Hawaii visitor arrivals up in January-March, but tourism agency expects growth to slow

HONOLULU, Hawaii – The number of visitors coming to Hawaii in the first three months of the year surged 7.1 per cent, but tourism officials said Thursday the industry’s growth will likely slow later in 2013.

Nearly 10 per cent more travellers arrived in the islands from western U.S. states compared with January through March of last year, the Hawaii Tourism Authority said. The number of travellers from Japan climbed 5 per cent.

Mike McCartney, the state tourism agency’s CEO, said he expects to see more moderate growth in coming months.

“Spending and arrivals have been on the upswing, but there has been a decrease in visitor average length of stay for markets like U.S. West and Canada, which could be an indication that visitors may be reaching their spending threshold,” McCartney said in a statement.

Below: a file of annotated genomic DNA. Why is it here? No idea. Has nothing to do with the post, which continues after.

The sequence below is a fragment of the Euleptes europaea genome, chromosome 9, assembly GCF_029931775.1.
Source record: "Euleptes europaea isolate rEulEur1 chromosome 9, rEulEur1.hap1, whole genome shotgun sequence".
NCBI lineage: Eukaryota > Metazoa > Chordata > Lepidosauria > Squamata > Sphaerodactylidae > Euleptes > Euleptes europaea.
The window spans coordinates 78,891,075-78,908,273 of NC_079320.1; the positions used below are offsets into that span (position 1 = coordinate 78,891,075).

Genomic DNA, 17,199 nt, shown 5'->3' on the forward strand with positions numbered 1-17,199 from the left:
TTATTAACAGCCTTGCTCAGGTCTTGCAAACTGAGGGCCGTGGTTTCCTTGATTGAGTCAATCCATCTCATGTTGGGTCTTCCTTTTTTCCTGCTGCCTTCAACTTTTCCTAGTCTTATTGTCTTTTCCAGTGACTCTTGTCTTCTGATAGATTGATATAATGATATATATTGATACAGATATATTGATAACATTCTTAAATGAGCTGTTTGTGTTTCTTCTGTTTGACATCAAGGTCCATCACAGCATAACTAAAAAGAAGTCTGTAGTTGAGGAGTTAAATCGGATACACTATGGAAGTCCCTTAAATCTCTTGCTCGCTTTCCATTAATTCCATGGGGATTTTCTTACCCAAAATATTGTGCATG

A reduction in the number of direct flights from the East Coast and a weakening Japanese yen may also slow growth, he said.

The agency plans to continue luring business travellers for meetings and encouraging visitors to travel to the neighbour islands. It intends to continue supporting the addition of direct flights to Hawaii from South Korea, China, Taiwan, Australia and New Zealand while maintaining marketing efforts in the U.S. mainland, Canada and Japan.

“Due to the fragile nature of the tourism economy, the HTA understands the importance of sustaining and diversifying global market share in an industry based on discretionary spending,” McCartney said.

Visitors spent $3.9 billion in the state from January through March, up 7.6 per cent from the same quarter last year. The biggest increase came from western U.S. travellers, who spent 18.7 per cent more, and eastern U.S. visitors, who spent 8.3 per cent more.